Since 1972, UNESCO has been protecting more than 1,000 World Heritage sites in 163 different countries, with the goal of maintaining them for  the benefit of future generations, and for all humankind. Most of these sites are iconic tourist destinations, ranging from natural wonders such as Yellowstone National Park, scenic wild landscapes such as the Galapagos Islands, to cultural icons, such as Stonehenge. Many are glaciers and glacial mountain ranges. 

But climate change impacts, such as sea level rise, higher temperatures, habitat shifts, and more frequent and extreme weather events, threaten to quickly and permanently degrade and destroy both the natural beauty and cultural value of these sites. Moreover, climate change exacerbates the effects of other processes which endanger these sites, such as urbanization, pollution, natural resource extraction and, increasingly, poorly managed tourism. 

The report argues that damaging what it calls the “outstanding universal value” of World Heritage sites harms not only the site itself, but also the local communities and economies that depend on these sites for tourism.  

UNESCO and its World Heritage program were both created in a spirit of internationalism. UNESCO was formed following World War II, and in 1972, it created the World Heritage Centre to “encourage international cooperation in the conservation of our world’s cultural and natural heritage.” Now, climate change threatens these universally loved sites, as well as their surrounding local communities.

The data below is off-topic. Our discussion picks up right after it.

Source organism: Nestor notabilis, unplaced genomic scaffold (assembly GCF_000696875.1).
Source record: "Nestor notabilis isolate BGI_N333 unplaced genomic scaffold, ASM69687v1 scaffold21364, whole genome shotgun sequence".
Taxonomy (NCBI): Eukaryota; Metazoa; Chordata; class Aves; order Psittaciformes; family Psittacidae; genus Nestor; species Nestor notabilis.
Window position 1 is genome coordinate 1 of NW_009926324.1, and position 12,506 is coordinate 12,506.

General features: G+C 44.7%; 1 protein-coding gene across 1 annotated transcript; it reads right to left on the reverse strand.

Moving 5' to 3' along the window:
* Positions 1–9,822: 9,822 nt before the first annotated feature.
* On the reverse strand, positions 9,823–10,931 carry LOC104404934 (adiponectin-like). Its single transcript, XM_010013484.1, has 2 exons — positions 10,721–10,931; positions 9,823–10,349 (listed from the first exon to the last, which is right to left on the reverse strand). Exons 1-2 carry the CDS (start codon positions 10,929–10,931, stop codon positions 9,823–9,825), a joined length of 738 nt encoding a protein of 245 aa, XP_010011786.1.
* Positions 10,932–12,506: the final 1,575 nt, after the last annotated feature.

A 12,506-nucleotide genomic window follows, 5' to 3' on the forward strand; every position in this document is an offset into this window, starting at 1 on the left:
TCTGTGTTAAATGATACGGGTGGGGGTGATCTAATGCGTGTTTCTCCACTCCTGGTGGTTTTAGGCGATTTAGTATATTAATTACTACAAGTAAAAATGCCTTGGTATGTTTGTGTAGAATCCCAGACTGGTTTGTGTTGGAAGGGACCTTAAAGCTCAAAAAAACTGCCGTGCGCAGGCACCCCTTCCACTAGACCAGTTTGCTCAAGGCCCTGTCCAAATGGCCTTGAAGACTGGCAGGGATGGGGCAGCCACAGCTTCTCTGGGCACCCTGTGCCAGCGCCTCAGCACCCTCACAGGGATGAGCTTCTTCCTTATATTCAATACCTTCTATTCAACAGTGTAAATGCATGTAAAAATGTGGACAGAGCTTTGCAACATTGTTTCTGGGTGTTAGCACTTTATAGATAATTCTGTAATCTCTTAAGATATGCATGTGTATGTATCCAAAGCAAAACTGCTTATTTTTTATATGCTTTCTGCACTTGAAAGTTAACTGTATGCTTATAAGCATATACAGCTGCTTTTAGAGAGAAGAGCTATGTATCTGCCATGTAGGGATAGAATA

The report details 12 full case studies and 18 briefer “sketches” of the climate change vulnerability of 31 World Heritage properties in 29 countries. Four include glacier landmarks.

Sagarmatha National Park, Nepal

Mount Everest (Sagarmatha) Base Camp and Rongbuk monastery. (source: Kartläsarn/Flickr)
Mount Everest (Sagarmatha) base camp and Rongbuk monastery. (source: Kartläsarn/Flickr)

Sagarmatha National Park encompasses the highest point on earth: the peak of Mount Everest. The National Park is listed as a World Heritage site for the abundant natural beauty of its mountains, glaciers, and valleys, and for the cultural significance of local Sherpa culture. One third of the people on Earth depend on glacial melt water from the Himalayas, including water from Sagarmatha. However, glacial retreat caused by rising temperatures are threatening the reliability of Sagarmatha’s water source. Glacier loss in the region also threatens to cause catastrophic landslides, glacial lake outbreak floods (GLOFs), and erosion.

Golden Mountains of Altai, Russian Federation

Pazyryk carpet, found in the grave of a Scythian prince, in Altai Mountains in Siberia. Woven in the 5th century BC (source: Ninara/Flickr)
Pazyryk carpet, found in the grave of a Scythian prince, in Altai Mountains in Siberia. Woven in the 5th century BC (source: Ninara/Flickr)